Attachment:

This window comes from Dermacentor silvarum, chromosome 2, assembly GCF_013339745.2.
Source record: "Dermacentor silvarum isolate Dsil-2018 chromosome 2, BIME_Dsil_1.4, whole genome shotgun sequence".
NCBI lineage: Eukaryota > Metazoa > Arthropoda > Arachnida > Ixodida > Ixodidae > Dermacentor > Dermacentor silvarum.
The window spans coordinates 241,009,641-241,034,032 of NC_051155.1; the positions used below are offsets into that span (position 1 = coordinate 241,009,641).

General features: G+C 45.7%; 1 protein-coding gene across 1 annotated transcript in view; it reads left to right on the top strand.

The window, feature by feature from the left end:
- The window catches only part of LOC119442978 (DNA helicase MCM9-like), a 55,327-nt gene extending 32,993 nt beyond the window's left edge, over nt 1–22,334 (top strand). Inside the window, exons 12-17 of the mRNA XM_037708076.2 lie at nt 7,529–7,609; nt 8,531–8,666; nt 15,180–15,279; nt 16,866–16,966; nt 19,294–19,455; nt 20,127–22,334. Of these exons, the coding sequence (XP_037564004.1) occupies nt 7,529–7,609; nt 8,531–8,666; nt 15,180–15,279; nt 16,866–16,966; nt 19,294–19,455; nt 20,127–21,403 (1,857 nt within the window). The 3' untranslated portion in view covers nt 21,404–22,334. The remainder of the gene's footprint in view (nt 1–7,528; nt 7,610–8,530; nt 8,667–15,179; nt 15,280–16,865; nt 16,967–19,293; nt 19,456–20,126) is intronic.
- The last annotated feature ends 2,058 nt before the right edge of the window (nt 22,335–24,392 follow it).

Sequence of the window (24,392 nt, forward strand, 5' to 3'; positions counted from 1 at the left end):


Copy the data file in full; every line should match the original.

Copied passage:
This window comes from Dermacentor silvarum, chromosome 2, assembly GCF_013339745.2.
Source record: "Dermacentor silvarum isolate Dsil-2018 chromosome 2, BIME_Dsil_1.4, whole genome shotgun sequence".
NCBI lineage: Eukaryota > Metazoa > Arthropoda > Arachnida > Ixodida > Ixodidae > Dermacentor > Dermacentor silvarum.
The window spans coordinates 241,009,641-241,034,032 of NC_051155.1; the positions used below are offsets into that span (position 1 = coordinate 241,009,641).

General features: G+C 45.7%; 1 protein-coding gene across 1 annotated transcript in view; it reads left to right on the top strand.

The window, feature by feature from the left end:
- The window catches only part of LOC119442978 (DNA helicase MCM9-like), a 55,327-nt gene extending 32,993 nt beyond the window's left edge, over nt 1–22,334 (top strand). Inside the window, exons 12-17 of the mRNA XM_037708076.2 lie at nt 7,529–7,609; nt 8,531–8,666; nt 15,180–15,279; nt 16,866–16,966; nt 19,294–19,455; nt 20,127–22,334. Of these exons, the coding sequence (XP_037564004.1) occupies nt 7,529–7,609; nt 8,531–8,666; nt 15,180–15,279; nt 16,866–16,966; nt 19,294–19,455; nt 20,127–21,403 (1,857 nt within the window). The 3' untranslated portion in view covers nt 21,404–22,334. The remainder of the gene's footprint in view (nt 1–7,528; nt 7,610–8,530; nt 8,667–15,179; nt 15,280–16,865; nt 16,967–19,293; nt 19,456–20,126) is intronic.
- The last annotated feature ends 2,058 nt before the right edge of the window (nt 22,335–24,392 follow it).

Sequence of the window (24,392 nt, forward strand, 5' to 3'; positions counted from 1 at the left end):